So, I had to write a second Hump Day Hmm. This story just shot out of my memory when I read another poster's comments.
In graduate school, I had a definite experience of using my words that cost me. I was taking a human resources class, and the profressor was terrible. She seemed to have little experience in what she was teaching, and she never talked at great length on the final project - creating a benefits package for employees at a business based on a given cost maximum and certain needs as a minimum. My teammates were an Indian (no US HR experience), a Navy officer (again, no HR experience), and me (who'd never had a benefits package with a job before). We did our best and, at a minimum, we complied with the project guidelines. But I wrote an anonymous (supposedly) evaluation of how terrible the professor was. We got a 40 on our project, and I got a C for the class. We appealed the grade, but since the professor was the Dean of Research, we knew after the first level the grade was not changing. I only found out later, from a classmate who worked in the office that processed evaluations, that many times professors came in to review the hand-written evaluation (despite assurances they were anonymous) to recognize the handwriting. I am solidly convinced I got a C because I ripped my professor to shreds in that evaluation.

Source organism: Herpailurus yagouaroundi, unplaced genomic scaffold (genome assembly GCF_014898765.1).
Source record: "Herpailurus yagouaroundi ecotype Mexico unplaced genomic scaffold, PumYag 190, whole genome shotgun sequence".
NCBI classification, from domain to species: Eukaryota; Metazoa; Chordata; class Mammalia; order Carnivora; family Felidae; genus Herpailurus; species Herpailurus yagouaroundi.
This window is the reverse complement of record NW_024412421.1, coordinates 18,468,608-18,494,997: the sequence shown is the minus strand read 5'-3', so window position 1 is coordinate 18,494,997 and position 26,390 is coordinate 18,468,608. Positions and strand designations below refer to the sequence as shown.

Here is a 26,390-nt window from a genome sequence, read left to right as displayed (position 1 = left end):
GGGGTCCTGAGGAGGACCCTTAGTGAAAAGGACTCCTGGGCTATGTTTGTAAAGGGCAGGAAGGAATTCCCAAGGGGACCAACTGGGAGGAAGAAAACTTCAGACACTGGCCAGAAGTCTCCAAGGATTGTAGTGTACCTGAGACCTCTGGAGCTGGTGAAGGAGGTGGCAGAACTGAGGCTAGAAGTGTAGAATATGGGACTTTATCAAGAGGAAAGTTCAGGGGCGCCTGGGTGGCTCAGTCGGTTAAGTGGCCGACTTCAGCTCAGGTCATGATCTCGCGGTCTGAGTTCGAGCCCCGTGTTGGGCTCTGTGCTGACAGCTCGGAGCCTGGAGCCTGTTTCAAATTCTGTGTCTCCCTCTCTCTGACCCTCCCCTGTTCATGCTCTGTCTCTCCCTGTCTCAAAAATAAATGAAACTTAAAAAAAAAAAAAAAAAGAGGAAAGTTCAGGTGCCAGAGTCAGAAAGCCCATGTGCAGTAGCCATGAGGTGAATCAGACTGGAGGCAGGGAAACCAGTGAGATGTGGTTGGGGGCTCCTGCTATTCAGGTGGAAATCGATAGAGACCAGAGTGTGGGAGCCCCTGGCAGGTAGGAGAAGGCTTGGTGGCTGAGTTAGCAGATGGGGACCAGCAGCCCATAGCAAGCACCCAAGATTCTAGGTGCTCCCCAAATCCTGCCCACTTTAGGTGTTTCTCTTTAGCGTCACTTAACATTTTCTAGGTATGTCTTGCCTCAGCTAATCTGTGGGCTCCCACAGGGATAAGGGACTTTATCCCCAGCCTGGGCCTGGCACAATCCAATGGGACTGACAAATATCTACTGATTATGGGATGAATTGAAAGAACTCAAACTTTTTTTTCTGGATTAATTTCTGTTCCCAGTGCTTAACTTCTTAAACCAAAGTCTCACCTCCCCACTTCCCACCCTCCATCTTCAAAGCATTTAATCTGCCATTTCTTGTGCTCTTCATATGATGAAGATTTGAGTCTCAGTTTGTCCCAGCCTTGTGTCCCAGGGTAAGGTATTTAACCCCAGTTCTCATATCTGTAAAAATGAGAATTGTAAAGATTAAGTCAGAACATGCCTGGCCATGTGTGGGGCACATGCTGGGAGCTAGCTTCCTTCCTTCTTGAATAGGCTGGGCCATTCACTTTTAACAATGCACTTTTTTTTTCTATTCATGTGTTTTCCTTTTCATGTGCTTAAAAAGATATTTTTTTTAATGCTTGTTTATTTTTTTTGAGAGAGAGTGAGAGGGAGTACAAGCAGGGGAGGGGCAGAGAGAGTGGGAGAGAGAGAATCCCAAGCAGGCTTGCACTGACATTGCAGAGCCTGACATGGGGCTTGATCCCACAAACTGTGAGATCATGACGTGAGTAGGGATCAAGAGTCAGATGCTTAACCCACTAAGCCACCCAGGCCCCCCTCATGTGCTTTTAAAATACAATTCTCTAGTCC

My recourse, though, was simple. Any solicitations from my school for funds came with one question back, "Does Dr. [her name] still have a position there? Call me when she's retired."
She retired early this year, so I can now give to the school I love so much again.